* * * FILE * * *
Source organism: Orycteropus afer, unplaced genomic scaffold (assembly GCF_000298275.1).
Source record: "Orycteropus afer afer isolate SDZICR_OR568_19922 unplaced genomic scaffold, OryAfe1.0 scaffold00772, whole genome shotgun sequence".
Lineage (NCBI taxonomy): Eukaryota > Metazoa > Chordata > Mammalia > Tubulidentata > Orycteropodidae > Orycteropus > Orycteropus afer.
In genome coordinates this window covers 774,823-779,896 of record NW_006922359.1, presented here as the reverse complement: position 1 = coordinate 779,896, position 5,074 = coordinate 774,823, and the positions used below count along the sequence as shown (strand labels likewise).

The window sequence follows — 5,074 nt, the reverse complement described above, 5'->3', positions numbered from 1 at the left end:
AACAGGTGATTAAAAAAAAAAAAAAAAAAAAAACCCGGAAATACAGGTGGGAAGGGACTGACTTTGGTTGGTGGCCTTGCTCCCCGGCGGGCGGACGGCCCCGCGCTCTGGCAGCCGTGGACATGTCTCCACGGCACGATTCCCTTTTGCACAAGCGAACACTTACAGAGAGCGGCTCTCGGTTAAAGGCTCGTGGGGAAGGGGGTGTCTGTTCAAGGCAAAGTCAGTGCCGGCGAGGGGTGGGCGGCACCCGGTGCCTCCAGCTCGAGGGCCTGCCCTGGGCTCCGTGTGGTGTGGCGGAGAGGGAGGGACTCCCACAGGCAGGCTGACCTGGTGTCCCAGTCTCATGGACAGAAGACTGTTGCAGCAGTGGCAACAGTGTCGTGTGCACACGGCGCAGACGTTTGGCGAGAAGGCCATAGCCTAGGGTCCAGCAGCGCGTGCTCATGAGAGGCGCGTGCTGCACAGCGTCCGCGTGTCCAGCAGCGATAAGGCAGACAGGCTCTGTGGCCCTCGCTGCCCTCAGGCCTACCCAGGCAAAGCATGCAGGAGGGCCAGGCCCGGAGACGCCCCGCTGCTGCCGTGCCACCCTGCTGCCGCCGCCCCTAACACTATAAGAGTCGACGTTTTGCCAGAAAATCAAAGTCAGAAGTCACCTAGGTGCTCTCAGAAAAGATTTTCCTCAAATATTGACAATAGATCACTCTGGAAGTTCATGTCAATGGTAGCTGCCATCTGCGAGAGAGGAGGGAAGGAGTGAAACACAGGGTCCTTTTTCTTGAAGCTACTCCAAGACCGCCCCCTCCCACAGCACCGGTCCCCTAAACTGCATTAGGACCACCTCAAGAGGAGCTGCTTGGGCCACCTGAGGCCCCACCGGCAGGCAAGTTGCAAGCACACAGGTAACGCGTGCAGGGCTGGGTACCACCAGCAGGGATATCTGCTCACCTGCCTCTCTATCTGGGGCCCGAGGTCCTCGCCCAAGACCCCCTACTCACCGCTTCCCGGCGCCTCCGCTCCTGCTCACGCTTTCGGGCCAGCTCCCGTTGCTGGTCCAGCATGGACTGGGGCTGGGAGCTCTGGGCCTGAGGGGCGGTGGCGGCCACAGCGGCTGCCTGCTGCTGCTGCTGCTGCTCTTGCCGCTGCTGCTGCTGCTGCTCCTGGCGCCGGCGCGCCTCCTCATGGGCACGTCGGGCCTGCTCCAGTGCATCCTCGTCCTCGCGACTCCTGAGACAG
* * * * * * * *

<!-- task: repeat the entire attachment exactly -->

Source organism: Orycteropus afer, unplaced genomic scaffold (assembly GCF_000298275.1).
Source record: "Orycteropus afer afer isolate SDZICR_OR568_19922 unplaced genomic scaffold, OryAfe1.0 scaffold00772, whole genome shotgun sequence".
Lineage (NCBI taxonomy): Eukaryota > Metazoa > Chordata > Mammalia > Tubulidentata > Orycteropodidae > Orycteropus > Orycteropus afer.
In genome coordinates this window covers 774,823-779,896 of record NW_006922359.1, presented here as the reverse complement: position 1 = coordinate 779,896, position 5,074 = coordinate 774,823, and the positions used below count along the sequence as shown (strand labels likewise).

The window sequence follows — 5,074 nt, the reverse complement described above, 5'->3', positions numbered from 1 at the left end:
AACAGGTGATTAAAAAAAAAAAAAAAAAAAAAACCCGGAAATACAGGTGGGAAGGGACTGACTTTGGTTGGTGGCCTTGCTCCCCGGCGGGCGGACGGCCCCGCGCTCTGGCAGCCGTGGACATGTCTCCACGGCACGATTCCCTTTTGCACAAGCGAACACTTACAGAGAGCGGCTCTCGGTTAAAGGCTCGTGGGGAAGGGGGTGTCTGTTCAAGGCAAAGTCAGTGCCGGCGAGGGGTGGGCGGCACCCGGTGCCTCCAGCTCGAGGGCCTGCCCTGGGCTCCGTGTGGTGTGGCGGAGAGGGAGGGACTCCCACAGGCAGGCTGACCTGGTGTCCCAGTCTCATGGACAGAAGACTGTTGCAGCAGTGGCAACAGTGTCGTGTGCACACGGCGCAGACGTTTGGCGAGAAGGCCATAGCCTAGGGTCCAGCAGCGCGTGCTCATGAGAGGCGCGTGCTGCACAGCGTCCGCGTGTCCAGCAGCGATAAGGCAGACAGGCTCTGTGGCCCTCGCTGCCCTCAGGCCTACCCAGGCAAAGCATGCAGGAGGGCCAGGCCCGGAGACGCCCCGCTGCTGCCGTGCCACCCTGCTGCCGCCGCCCCTAACACTATAAGAGTCGACGTTTTGCCAGAAAATCAAAGTCAGAAGTCACCTAGGTGCTCTCAGAAAAGATTTTCCTCAAATATTGACAATAGATCACTCTGGAAGTTCATGTCAATGGTAGCTGCCATCTGCGAGAGAGGAGGGAAGGAGTGAAACACAGGGTCCTTTTTCTTGAAGCTACTCCAAGACCGCCCCCTCCCACAGCACCGGTCCCCTAAACTGCATTAGGACCACCTCAAGAGGAGCTGCTTGGGCCACCTGAGGCCCCACCGGCAGGCAAGTTGCAAGCACACAGGTAACGCGTGCAGGGCTGGGTACCACCAGCAGGGATATCTGCTCACCTGCCTCTCTATCTGGGGCCCGAGGTCCTCGCCCAAGACCCCCTACTCACCGCTTCCCGGCGCCTCCGCTCCTGCTCACGCTTTCGGGCCAGCTCCCGTTGCTGGTCCAGCATGGACTGGGGCTGGGAGCTCTGGGCCTGAGGGGCGGTGGCGGCCACAGCGGCTGCCTGCTGCTGCTGCTGCTGCTCTTGCCGCTGCTGCTGCTGCTGCTCCTGGCGCCGGCGCGCCTCCTCATGGGCACGTCGGGCCTGCTCCAGTGCATCCTCGTCCTCGCGACTCCTGAGACAG